‘I Saw the TV Glow’ Review – A Personal Portrait of Dysphoria and Surreal Horror

Writer/Director Jane Schoenbrun’s feature debut, We’re All Going to the World’s Fair, captured the isolating nature of online culture via creepypasta horror through non-narrative, visual storytelling. Schoenbrun continues that core theme of dysphoria in their sophomore effort, I Saw the TV Glow, now armed with a bigger budget that allows the filmmaker to get even more personal while evolving their voice and visual style to an intoxicating degree. I Saw the TV Glow offers a layered and authentic portrait of identity, wrapped in ’90s nostalgia and surreal imagery that embeds itself deep into your psyche.

I Saw the TV Glow charts the life of Owen (Justice Smith) over multiple decades, initially introduced as an early teen (Ian Foreman) in 1996. Owen is a dysphoric and friendless outcast until he bumps into a slightly older student and fellow outcast, Maddy (Brigette Lundy-Paine), at his high school. The pair quickly bond over the young adult supernatural series “The Pink Opaque,” which follows Tara (Lindsey Jordan) and Isabel (Helena Howard) as they fight monsters of the week with their psychic bond, a clear cross between “Buffy the Vampire Slayer” and “Are You Afraid of the Dark?”

The anthology horror series takes over their lives, becoming an obsessive solace from their turbulent home lives. That’s complicated by Owen’s strict dad (an unrecognizable Fred Durst) and distracted, ailing mom (Danielle Deadwyler). As Owen and Maddy struggle to find their place in the world and their identity, “The Pink Opaque” begins to blur the lines of reality.

While not as narratively challenging as Schoenbrun’s debut, I Saw the TV Glow operates on emotion and visual storytelling over a conventional narrative. It heightens the effectiveness of the eerie, potent imagery that pervades Owen’s life, and it showcases Shoenbrun’s incredible eye for framing and composition. The baddies from “The Pink Opaque” bleed over into the real world like a lucid nightmare. Schoenbrun utilizes a variety of techniques, textures, and influences to capture the fictional series’ monsters here, from a Georges Méliès by way of Smashing Pumpkins stop-motion moon villain, Mr. Melancholy, to a nightmarish ice cream truck engulfed in vibrant neon smoke.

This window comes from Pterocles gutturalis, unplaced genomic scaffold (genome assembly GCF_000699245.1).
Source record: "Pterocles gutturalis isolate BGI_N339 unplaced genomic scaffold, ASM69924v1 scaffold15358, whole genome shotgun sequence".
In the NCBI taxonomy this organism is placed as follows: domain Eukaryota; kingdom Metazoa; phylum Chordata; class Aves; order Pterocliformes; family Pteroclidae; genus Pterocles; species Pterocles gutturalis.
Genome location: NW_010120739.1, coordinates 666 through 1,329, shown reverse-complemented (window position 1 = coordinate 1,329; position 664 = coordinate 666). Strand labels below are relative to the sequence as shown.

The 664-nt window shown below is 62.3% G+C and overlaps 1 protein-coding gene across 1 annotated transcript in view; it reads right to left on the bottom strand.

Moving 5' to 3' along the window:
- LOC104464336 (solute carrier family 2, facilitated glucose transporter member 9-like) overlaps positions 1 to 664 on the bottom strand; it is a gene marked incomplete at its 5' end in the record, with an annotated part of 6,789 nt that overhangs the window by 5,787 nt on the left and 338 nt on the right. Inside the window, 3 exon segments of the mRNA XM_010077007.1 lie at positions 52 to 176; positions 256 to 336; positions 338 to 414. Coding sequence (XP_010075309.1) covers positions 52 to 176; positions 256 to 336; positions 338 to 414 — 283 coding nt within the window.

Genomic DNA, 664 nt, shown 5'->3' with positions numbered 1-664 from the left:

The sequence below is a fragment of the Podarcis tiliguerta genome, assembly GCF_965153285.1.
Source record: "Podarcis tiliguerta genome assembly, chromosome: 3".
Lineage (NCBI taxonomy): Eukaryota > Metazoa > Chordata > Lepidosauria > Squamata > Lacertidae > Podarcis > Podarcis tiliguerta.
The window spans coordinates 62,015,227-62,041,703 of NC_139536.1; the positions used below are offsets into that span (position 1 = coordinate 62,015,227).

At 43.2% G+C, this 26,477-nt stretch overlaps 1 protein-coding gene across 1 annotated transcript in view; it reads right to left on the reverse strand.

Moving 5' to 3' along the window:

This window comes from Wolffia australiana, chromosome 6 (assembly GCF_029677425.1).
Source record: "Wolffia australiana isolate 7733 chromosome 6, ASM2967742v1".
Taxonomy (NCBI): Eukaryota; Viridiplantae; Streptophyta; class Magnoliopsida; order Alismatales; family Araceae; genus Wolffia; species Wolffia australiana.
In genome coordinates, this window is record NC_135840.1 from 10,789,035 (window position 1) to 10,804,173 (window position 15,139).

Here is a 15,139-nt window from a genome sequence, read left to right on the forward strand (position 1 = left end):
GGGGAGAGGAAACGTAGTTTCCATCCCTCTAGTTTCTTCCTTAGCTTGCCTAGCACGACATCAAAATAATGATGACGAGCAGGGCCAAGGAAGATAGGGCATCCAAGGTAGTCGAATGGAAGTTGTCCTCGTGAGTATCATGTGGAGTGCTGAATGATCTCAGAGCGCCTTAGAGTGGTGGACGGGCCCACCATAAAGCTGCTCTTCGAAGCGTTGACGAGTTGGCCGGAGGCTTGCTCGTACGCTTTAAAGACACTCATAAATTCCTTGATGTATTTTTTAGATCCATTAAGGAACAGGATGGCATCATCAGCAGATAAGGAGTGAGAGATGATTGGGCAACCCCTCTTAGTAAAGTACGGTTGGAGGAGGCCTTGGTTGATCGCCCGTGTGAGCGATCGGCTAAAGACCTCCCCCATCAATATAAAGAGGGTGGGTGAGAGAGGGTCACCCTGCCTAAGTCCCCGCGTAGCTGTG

I Saw the TV Glow trailer

It’s a ’90s kid fever dream of a movie. A familiar yet distant realm where Fruitopia vending machines fill the school cafeteria. Where familiar ’90s pop culture faces like Durst and Buffy alum Amber Benson, briefly appearing as another student’s mom, appear to capture the decade’s vibe further. Where the crackling haze of VHS seeps over on screen, not just with the tapes that Maddy dutifully makes for Owen but also in the villains who escape from their fictional realm. It not only creates a specificity for Schoenbrun’s deeply personal examination but a relatable touchstone of youth- a period where we often form our identities based on our pop culture obsessions and cling to them like lifeboats in tempestuous waters.

Through Owen and Maddy, Schoenbrun fearlessly gets even more personal. Maddy, whose rigid body language matches gritted, angry bursts of speech and eye contact avoidance, longs to escape the oppressive suburbs. Owen’s inner struggles are even more complicated as an asexual trapped for decades by societal expectations and paralyzing fear from taking the next step toward self-actualization. Smith nails Owen’s dissociative persona, a detached loner who buries their true self so deeply as they drift through a surreal world. But it’s Lundy-Paine’s raw turn as Maddy that nearly steals the film, delivering a soul-baring performance. Their glimpses of vulnerability are heartrending, compounded by pleading monologues delivered with poignant authenticity.

Schoenbrun delivers a singular vision of arthouse horror that entrances for its fevered dream style and insanely cool imagery. I Saw the TV Glow is relatable for any ’90s kid who ever felt like an outsider and whose closest friends were the ones found on TV. There’s something rare and special about a filmmaker so willing to get this personal and to do so with such a confident grasp of visual storytelling. More than just an assured piece of arthouse horror surrealism, it’s a stunning and bittersweet reminder that you’re not alone, fictional friends or otherwise.

I Saw the TV Glow is now playing in select theaters.

Editor’s Note: This Sundance review was originally published on January 21, 2024.

4 out of 5 skulls

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